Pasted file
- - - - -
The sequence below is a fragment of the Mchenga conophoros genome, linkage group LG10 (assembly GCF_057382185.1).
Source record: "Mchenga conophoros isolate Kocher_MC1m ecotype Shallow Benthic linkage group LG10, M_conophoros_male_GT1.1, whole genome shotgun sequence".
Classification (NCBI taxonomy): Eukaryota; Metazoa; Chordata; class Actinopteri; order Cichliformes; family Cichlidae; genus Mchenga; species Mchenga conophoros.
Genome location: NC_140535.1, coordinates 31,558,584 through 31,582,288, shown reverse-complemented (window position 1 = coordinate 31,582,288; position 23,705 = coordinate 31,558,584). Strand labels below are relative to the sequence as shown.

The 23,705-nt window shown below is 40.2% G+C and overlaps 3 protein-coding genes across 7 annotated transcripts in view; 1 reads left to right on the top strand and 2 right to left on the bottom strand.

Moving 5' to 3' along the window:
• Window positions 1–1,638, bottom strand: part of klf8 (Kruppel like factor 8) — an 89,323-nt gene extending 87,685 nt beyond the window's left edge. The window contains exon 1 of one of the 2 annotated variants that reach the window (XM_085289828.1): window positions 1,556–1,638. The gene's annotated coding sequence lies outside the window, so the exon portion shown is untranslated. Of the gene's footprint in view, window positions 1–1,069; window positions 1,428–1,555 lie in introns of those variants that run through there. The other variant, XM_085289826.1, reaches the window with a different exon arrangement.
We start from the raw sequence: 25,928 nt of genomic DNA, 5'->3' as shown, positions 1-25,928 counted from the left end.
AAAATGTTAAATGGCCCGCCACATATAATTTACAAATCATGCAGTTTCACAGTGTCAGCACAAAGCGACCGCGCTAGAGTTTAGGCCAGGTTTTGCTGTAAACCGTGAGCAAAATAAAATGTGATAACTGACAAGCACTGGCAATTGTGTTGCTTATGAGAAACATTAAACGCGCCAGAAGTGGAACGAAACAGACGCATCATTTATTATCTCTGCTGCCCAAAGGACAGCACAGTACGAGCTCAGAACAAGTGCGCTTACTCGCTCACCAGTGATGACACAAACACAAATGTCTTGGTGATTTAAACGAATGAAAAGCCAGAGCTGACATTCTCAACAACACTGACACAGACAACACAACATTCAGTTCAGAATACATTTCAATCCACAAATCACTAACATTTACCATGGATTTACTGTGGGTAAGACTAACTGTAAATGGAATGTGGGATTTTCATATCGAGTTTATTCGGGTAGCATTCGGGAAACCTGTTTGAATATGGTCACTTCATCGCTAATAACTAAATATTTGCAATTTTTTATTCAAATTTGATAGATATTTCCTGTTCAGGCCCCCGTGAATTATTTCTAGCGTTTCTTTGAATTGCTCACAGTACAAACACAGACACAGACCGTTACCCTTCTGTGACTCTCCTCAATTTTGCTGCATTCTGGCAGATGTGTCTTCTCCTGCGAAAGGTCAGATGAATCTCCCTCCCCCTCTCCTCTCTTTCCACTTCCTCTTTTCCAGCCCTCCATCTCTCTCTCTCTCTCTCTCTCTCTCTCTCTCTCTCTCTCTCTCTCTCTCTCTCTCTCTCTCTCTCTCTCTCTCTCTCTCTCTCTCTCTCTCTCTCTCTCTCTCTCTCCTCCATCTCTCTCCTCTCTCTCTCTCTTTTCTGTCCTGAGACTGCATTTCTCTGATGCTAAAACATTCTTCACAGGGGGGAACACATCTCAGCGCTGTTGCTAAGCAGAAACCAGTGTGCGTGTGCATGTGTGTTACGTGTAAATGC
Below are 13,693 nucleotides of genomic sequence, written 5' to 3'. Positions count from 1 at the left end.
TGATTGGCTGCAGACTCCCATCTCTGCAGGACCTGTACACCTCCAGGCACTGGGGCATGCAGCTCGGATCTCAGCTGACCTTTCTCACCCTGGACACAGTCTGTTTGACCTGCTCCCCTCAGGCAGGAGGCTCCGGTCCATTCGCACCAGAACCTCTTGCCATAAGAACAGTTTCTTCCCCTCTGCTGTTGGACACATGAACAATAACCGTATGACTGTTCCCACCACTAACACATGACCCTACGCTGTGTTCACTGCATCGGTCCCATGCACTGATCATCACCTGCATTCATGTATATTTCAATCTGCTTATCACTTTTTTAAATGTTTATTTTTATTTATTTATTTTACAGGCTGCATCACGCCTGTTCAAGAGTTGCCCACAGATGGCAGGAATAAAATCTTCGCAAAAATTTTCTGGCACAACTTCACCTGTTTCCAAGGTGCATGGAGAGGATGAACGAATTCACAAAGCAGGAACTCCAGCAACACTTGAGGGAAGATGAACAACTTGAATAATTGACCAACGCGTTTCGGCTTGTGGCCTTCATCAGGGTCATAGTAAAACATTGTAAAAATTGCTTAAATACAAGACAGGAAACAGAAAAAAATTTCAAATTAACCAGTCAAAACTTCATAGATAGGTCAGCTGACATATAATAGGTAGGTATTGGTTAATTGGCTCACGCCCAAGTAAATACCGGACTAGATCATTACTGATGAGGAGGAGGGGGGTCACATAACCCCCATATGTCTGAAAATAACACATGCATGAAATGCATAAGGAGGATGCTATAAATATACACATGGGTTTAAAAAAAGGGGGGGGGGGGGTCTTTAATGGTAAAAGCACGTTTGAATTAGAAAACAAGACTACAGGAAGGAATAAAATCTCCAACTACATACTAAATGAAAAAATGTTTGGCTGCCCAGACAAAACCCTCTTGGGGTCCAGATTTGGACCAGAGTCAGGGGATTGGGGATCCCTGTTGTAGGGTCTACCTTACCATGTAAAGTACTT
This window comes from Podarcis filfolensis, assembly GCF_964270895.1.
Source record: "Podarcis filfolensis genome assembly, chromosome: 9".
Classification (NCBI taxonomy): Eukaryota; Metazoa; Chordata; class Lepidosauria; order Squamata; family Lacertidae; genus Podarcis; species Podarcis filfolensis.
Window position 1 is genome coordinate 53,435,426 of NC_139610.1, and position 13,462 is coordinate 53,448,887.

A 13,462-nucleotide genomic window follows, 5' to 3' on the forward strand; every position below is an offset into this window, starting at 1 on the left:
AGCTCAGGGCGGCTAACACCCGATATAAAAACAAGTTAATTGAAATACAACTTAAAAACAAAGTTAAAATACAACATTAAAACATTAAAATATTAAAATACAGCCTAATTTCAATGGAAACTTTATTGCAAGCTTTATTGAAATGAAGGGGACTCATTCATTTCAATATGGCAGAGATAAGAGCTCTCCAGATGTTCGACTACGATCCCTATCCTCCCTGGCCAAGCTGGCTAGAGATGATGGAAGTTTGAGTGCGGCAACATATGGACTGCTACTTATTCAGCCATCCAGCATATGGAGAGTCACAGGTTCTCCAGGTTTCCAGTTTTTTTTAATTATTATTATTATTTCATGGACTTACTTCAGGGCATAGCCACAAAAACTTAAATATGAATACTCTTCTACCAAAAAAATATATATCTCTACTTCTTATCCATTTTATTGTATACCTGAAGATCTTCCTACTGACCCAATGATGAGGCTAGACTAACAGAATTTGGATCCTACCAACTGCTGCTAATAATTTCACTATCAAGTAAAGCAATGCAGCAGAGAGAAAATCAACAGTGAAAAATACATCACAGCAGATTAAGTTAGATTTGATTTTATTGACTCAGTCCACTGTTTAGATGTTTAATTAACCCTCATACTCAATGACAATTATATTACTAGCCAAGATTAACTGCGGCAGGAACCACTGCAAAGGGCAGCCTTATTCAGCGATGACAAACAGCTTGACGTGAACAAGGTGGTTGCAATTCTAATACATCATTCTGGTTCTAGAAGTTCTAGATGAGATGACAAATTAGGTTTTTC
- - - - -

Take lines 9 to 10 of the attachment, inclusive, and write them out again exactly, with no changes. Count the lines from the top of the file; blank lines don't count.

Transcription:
AAAATGTTAAATGGCCCGCCACATATAATTTACAAATCATGCAGTTTCACAGTGTCAGCACAAAGCGACCGCGCTAGAGTTTAGGCCAGGTTTTGCTGTAAACCGTGAGCAAAATAAAATGTGATAACTGACAAGCACTGGCAATTGTGTTGCTTATGAGAAACATTAAACGCGCCAGAAGTGGAACGAAACAGACGCATCATTTATTATCTCTGCTGCCCAAAGGACAGCACAGTACGAGCTCAGAACAAGTGCGCTTACTCGCTCACCAGTGATGACACAAACACAAATGTCTTGGTGATTTAAACGAATGAAAAGCCAGAGCTGACATTCTCAACAACACTGACACAGACAACACAACATTCAGTTCAGAATACATTTCAATCCACAAATCACTAACATTTACCATGGATTTACTGTGGGTAAGACTAACTGTAAATGGAATGTGGGATTTTCATATCGAGTTTATTCGGGTAGCATTCGGGAAACCTGTTTGAATATGGTCACTTCATCGCTAATAACTAAATATTTGCAATTTTTTATTCAAATTTGATAGATATTTCCTGTTCAGGCCCCCGTGAATTATTTCTAGCGTTTCTTTGAATTGCTCACAGTACAAACACAGACACAGACCGTTACCCTTCTGTGACTCTCCTCAATTTTGCTGCATTCTGGCAGATGTGTCTTCTCCTGCGAAAGGTCAGATGAATCTCCCTCCCCCTCTCCTCTCTTTCCACTTCCTCTTTTCCAGCCCTCCATCTCTCTCTCTCTCTCTCTCTCTCTCTCTCTCTCTCTCTCTCTCTCTCTCTCTCTCTCTCTCTCTCTCTCTCTCTCTCTCTCTCTCTCTCTCTCTCTCTCTCTCTCTCCTCCATCTCTCTCCTCTCTCTCTCTCTTTTCTGTCCTGAGACTGCATTTCTCTGATGCTAAAACATTCTTCACAGGGGGGAACACATCTCAGCGCTGTTGCTAAGCAGAAACCAGTGTGCGTGTGCATGTGTGTTACGTGTAAATGC
Below are 13,693 nucleotides of genomic sequence, written 5' to 3'. Positions count from 1 at the left end.